Take the 2-minute tour ×
Stack Overflow is a question and answer site for professional and enthusiast programmers. It's 100% free, no registration required.
struct S(int a, int b) { }

void fun(T)(T t) { }

I want fun to work with S only. What would the signature constraint look like?

I can't make fun a member of S, and with void fun(T)(T t) if(is(T : S)) { } I get Error: struct t1.S(int a,int b) is used as a type

share|improve this question

3 Answers 3

up vote 10 down vote accepted

S is not a type. It's a template for a type. S!(5, 4) is a type. It's quite possible that different instantiations of S generate completely different code, so the definition of S!(5, 4) could be completely different from S!(2, 5). For instance, S could be

struct S(int a, int b)
{
    static if(a > 3)
        string foo;

    static if(b == 4)
        int boz = 17;
    else
        float boz = 2.1;
}

Note that the number and types of the member variables differ such that you can't really use an S!(5, 4) in place of an S!(2, 5). They might as well have been structs named U and V which weren't templatized at all for all of the relation that they really have to one another.

Now, different instantiations of a particular template are generally similar with regards to their API (or they probably wouldn't have been done with the same template), but from the compiler's perspective, they have no relation with one another. So, the normal way to handle it is to use constraints purely on the API of the type and not on its name or what template it was instantiated from.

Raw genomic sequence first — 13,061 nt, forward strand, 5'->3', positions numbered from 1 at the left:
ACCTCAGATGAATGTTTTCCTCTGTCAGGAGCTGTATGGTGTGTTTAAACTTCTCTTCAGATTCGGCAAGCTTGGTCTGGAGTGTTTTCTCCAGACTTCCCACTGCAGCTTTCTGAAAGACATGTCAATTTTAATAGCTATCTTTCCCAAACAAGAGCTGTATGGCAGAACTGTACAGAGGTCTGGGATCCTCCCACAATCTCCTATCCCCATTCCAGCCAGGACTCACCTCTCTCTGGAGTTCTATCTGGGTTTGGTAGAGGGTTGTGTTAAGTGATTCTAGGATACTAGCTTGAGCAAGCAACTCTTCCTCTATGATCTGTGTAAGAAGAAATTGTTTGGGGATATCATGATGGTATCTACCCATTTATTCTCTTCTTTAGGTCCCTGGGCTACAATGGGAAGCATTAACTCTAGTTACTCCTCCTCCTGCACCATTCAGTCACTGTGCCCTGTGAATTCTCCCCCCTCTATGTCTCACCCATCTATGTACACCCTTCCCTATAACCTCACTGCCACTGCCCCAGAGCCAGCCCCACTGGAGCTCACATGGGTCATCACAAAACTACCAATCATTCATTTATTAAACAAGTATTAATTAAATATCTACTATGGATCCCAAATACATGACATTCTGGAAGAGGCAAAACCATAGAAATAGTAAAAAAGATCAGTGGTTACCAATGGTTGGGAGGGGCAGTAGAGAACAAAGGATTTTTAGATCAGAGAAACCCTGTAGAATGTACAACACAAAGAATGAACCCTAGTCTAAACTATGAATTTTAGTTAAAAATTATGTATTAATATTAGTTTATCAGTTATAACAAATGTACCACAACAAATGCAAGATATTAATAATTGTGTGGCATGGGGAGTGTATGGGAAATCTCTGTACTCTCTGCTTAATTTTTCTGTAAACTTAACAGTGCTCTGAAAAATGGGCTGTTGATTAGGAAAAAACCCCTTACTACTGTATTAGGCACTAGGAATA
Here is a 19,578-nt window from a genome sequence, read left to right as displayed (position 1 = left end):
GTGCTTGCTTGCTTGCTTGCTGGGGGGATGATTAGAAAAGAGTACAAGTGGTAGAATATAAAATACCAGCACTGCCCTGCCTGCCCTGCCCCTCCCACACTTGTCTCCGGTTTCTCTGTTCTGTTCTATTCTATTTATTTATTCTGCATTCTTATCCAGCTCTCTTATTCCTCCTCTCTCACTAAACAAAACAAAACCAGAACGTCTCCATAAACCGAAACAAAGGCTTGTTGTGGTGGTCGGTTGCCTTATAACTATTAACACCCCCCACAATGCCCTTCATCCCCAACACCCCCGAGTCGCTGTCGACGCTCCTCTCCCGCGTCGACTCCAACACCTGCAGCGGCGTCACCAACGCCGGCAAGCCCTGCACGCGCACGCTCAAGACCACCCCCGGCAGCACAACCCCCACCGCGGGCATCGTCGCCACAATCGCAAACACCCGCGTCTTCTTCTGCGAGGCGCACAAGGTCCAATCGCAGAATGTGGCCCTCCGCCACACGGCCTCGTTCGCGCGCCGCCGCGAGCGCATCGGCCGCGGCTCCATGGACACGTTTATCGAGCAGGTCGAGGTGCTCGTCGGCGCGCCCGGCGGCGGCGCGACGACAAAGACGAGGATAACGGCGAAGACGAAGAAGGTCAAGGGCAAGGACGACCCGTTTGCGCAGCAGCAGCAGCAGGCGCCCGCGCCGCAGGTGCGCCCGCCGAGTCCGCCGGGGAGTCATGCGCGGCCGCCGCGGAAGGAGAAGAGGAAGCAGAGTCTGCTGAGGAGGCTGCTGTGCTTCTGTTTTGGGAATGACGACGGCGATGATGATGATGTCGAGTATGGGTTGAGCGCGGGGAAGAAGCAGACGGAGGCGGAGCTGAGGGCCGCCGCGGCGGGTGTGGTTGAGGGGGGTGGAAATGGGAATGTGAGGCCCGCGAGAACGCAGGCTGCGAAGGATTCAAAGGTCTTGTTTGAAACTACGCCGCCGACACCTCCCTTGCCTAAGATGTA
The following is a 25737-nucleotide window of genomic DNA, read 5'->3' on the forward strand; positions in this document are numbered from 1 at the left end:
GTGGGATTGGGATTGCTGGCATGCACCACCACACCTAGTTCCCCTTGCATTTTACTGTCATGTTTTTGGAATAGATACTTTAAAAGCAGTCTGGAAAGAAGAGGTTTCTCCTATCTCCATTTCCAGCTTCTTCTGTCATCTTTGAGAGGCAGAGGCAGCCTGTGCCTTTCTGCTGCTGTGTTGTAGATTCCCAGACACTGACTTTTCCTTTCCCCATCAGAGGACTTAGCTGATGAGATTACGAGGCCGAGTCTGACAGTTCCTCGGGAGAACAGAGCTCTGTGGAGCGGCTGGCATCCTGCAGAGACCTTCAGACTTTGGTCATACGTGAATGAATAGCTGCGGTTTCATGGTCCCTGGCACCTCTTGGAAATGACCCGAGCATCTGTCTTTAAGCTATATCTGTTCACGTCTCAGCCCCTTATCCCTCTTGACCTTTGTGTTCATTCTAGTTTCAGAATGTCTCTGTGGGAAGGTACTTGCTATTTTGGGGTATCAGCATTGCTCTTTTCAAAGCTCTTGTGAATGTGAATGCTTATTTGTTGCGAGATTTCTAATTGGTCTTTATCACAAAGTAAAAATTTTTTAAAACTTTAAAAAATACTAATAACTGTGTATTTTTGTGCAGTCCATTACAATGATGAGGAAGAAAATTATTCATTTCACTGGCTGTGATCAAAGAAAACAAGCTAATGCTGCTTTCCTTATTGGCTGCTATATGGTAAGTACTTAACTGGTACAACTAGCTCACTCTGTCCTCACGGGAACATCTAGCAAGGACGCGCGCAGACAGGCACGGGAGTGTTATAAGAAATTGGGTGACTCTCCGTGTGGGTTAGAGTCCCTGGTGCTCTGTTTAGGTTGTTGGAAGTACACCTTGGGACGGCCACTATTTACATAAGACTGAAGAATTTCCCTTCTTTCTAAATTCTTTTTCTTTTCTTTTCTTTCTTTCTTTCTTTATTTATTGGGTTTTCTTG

So, if you expect S to have the functions foo, bar, and foozle, and you want your fun to use those functions, then you'll construct a constraint that tests that the type that's given to fun has those functions and that they work as expected. For instance

void fun(T)(T t)
    if(is({ auto a = t.foo(); t.bar(a); int i = t.foozle("hello", 22);}))
{}

Then any type which has a function called foo which returns a value, a function named bar which may or may not return a value and which takes the result of foo, and a function named foozle which takes a string and an int and returns an int will compile with fun. So, fun is far more flexible than if you had insisted on it taking only instantiations of S. In most cases, such constraints are separated out into separate eponymous templates (e.g. isForwardRange or isDynamicArray) rather than putting raw code in an is expression so that they're reusable (and more user friendly), but expressions like that are what such eponymous templates use internally.

Now, if you really insist on constraining fun such that it only works with instantiations of S, then there are two options that I'm aware of.

1. Add a declaration of some kind which S always has and you don't expect any other type to have. For instance

struct S(int a, int b)
{
    enum isS = true;
}

void fun(T)(T t)
    if(is(typeof(T.isS)))
{}

Note that the actual value of the declaration doesn't matter (nor does its type). It's the simple fact that it exists that you're testing for.

2. The more elegant (but far less obvious solution) is to do this:

struct S(int a, int b)
{
}

void fun(T)(T t)
    if(is(T u : S!(i, j), int i, int j))
{}